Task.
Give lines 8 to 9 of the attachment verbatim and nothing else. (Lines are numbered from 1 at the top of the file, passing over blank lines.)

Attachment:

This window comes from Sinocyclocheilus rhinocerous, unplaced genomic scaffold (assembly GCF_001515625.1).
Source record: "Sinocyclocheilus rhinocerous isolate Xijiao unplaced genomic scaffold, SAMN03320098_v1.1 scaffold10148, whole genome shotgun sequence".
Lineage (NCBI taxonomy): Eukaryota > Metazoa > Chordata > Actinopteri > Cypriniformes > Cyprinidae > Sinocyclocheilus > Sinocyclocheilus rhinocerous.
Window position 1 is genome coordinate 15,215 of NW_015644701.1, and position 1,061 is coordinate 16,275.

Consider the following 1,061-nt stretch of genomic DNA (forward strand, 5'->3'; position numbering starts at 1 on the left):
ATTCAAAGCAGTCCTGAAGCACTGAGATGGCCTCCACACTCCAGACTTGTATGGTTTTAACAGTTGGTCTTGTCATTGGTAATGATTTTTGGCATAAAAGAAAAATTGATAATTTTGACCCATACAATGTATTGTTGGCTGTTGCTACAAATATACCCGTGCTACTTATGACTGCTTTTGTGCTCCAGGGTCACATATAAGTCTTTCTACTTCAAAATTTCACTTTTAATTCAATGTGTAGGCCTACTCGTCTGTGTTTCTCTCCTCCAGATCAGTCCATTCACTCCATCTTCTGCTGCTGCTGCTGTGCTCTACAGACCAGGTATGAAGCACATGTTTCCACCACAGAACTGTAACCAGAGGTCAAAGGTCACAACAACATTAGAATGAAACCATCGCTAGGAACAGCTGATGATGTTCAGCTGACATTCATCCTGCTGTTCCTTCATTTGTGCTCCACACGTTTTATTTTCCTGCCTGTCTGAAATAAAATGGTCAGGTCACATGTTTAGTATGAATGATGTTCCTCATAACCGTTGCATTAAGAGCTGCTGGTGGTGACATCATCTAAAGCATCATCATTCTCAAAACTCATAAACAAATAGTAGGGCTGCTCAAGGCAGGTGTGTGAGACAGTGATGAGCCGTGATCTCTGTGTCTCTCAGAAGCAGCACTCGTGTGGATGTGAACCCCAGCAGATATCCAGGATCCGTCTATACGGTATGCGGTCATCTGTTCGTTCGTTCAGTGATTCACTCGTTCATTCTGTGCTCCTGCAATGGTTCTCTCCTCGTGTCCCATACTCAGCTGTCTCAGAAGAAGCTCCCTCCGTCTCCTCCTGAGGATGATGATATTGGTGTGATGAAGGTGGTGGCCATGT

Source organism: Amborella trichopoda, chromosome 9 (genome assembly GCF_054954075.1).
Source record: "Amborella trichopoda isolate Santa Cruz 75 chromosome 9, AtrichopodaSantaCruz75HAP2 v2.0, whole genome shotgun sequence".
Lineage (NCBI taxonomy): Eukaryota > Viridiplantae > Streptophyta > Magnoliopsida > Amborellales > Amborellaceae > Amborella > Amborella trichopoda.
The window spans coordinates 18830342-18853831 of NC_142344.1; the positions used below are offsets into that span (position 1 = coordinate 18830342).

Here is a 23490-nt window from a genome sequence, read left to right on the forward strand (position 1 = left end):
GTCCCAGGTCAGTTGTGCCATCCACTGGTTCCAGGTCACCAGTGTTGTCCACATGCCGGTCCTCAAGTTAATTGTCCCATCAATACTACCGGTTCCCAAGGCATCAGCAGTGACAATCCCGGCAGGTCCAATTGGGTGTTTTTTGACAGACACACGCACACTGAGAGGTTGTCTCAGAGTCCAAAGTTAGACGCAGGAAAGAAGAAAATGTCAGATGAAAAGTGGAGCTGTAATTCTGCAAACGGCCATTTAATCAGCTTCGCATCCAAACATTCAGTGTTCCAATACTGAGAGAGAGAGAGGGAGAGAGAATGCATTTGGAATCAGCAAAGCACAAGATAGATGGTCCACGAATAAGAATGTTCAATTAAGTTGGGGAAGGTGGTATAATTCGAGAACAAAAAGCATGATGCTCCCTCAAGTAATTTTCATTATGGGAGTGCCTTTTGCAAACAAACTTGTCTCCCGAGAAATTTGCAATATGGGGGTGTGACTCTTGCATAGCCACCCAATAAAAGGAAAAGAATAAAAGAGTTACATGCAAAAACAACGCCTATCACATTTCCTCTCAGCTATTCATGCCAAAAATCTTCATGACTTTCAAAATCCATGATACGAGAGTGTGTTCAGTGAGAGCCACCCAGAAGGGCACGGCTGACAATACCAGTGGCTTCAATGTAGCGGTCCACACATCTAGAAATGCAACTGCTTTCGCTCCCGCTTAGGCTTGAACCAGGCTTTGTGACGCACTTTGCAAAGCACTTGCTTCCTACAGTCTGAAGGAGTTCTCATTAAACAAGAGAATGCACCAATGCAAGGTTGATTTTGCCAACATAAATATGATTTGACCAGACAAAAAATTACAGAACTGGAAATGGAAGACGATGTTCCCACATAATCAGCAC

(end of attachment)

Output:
Source record: "Amborella trichopoda isolate Santa Cruz 75 chromosome 9, AtrichopodaSantaCruz75HAP2 v2.0, whole genome shotgun sequence".
Lineage (NCBI taxonomy): Eukaryota > Viridiplantae > Streptophyta > Magnoliopsida > Amborellales > Amborellaceae > Amborella > Amborella trichopoda.